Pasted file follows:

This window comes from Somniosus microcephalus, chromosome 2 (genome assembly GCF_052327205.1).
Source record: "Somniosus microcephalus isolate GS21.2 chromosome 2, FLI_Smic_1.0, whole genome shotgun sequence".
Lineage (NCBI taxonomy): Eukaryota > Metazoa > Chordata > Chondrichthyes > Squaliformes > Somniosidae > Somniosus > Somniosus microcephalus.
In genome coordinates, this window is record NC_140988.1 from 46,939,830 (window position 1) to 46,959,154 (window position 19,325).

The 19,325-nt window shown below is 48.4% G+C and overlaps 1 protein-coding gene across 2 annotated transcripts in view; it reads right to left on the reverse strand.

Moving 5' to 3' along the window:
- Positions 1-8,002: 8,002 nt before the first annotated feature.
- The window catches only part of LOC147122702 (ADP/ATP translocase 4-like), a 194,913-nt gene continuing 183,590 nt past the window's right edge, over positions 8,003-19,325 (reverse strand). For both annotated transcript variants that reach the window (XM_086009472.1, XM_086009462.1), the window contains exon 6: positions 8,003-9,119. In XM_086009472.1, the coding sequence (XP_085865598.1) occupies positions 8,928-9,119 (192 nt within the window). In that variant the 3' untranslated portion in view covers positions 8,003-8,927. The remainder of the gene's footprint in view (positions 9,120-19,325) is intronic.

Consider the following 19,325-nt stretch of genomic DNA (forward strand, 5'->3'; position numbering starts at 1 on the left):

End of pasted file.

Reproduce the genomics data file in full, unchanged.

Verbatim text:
This window comes from Somniosus microcephalus, chromosome 2 (genome assembly GCF_052327205.1).
Source record: "Somniosus microcephalus isolate GS21.2 chromosome 2, FLI_Smic_1.0, whole genome shotgun sequence".
Lineage (NCBI taxonomy): Eukaryota > Metazoa > Chordata > Chondrichthyes > Squaliformes > Somniosidae > Somniosus > Somniosus microcephalus.
In genome coordinates, this window is record NC_140988.1 from 46,939,830 (window position 1) to 46,959,154 (window position 19,325).

The 19,325-nt window shown below is 48.4% G+C and overlaps 1 protein-coding gene across 2 annotated transcripts in view; it reads right to left on the reverse strand.

Moving 5' to 3' along the window:
- Positions 1-8,002: 8,002 nt before the first annotated feature.
- The window catches only part of LOC147122702 (ADP/ATP translocase 4-like), a 194,913-nt gene continuing 183,590 nt past the window's right edge, over positions 8,003-19,325 (reverse strand). For both annotated transcript variants that reach the window (XM_086009472.1, XM_086009462.1), the window contains exon 6: positions 8,003-9,119. In XM_086009472.1, the coding sequence (XP_085865598.1) occupies positions 8,928-9,119 (192 nt within the window). In that variant the 3' untranslated portion in view covers positions 8,003-8,927. The remainder of the gene's footprint in view (positions 9,120-19,325) is intronic.

Consider the following 19,325-nt stretch of genomic DNA (forward strand, 5'->3'; position numbering starts at 1 on the left):